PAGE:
English language Uncategorized

Right on the money

Q: My husband and I hate the plural “monies.” Argh! We refuse to use it. I’m 44 and he’s 47. I guess we’re “old school” in that it was drilled into us that the plural of “money” is “money.” We can’t use “monies” – it’s too painful.

A: I too despise “monies.” Notice that only bureaucrats use it. Normal people never say things like, “Oh gee, I left my monies at home.” Or, “I’ve got to transfer some monies into checking.”

Why do bureaucrats use it? Because it seems to camouflage the fact that they’re talking about real MONEY; that is, actual dollars and cents. Calling it “monies” makes it sound like figures being moved from one column into another, with no reality attached.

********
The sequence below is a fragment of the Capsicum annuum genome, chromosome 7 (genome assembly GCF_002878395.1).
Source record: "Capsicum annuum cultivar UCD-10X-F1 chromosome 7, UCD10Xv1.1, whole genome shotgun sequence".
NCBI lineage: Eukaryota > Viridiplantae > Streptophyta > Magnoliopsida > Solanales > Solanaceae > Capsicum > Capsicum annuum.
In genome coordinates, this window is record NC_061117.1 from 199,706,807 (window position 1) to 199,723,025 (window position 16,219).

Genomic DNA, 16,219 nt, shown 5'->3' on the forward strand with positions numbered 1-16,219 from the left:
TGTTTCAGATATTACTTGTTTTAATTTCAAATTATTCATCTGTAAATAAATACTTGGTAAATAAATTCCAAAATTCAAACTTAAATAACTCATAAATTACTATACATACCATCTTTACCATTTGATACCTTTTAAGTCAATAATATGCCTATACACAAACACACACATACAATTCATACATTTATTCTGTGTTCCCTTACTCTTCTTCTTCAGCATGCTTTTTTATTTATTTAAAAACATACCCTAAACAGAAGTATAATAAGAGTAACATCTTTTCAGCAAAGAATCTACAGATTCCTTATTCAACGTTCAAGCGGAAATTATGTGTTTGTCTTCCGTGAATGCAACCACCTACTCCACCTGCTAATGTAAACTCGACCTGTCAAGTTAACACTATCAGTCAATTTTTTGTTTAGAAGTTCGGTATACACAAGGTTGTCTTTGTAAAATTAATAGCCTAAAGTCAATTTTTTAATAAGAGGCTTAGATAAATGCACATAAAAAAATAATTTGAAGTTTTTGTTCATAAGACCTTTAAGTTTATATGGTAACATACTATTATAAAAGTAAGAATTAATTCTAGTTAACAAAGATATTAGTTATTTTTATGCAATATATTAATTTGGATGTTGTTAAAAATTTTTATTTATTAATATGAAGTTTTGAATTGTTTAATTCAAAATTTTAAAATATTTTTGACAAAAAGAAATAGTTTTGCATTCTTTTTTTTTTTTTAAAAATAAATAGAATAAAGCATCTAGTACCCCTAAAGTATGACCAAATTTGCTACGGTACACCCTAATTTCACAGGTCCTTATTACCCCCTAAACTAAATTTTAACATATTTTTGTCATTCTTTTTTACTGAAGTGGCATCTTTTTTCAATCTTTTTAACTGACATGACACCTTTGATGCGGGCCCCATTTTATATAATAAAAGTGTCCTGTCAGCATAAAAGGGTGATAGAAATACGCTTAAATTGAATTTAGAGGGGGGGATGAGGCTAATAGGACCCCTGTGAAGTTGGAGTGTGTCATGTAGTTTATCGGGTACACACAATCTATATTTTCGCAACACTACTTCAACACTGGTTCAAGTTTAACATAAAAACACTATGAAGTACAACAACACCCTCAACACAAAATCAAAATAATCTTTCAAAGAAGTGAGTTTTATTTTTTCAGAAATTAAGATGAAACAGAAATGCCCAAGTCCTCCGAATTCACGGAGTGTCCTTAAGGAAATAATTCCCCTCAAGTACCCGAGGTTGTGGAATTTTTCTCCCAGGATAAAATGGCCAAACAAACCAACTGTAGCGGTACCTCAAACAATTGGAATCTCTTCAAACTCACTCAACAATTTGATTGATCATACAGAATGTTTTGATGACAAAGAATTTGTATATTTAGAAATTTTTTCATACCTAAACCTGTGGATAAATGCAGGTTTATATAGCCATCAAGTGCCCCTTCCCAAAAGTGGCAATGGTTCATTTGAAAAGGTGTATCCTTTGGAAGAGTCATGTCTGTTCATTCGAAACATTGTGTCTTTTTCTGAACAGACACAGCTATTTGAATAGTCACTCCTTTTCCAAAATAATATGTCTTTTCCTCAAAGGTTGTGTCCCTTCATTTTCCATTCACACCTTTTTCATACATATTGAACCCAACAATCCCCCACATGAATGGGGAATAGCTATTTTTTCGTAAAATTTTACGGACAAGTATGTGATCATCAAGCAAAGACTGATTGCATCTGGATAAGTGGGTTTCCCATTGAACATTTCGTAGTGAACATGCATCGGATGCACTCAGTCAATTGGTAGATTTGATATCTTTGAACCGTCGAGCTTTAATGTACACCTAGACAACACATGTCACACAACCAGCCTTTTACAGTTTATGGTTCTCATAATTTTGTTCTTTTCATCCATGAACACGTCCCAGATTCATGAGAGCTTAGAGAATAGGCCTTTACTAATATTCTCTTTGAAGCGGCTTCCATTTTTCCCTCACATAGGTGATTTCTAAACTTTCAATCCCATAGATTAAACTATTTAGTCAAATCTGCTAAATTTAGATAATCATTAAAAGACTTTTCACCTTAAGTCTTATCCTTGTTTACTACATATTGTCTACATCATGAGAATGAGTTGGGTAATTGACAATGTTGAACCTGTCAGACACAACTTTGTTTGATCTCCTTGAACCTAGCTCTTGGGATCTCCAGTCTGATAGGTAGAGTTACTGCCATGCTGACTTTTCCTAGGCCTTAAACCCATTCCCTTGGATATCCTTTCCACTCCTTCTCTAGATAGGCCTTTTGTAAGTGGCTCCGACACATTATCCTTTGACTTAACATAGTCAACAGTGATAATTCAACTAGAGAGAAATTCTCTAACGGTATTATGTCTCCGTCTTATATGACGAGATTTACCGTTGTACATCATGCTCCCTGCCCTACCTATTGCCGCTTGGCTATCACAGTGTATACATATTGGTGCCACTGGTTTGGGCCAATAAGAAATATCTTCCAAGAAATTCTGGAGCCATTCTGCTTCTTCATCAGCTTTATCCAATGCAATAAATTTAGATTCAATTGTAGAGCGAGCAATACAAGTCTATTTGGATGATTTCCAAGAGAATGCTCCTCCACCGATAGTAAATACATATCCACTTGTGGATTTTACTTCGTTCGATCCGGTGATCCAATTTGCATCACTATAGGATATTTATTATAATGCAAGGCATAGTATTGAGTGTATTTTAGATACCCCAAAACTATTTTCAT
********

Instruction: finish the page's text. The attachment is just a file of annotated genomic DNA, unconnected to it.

As you’re probably aware, dictionaries accept “moneys” and “monies” as legitimate plurals meaning funds or sums of money. Even my 50-year-old Webster’s New International Dictionary includes “moneys” (and “monies” as an irregular plural).

But I’m with you on this one. You’re right on the money.

Buy Pat’s books at a local store or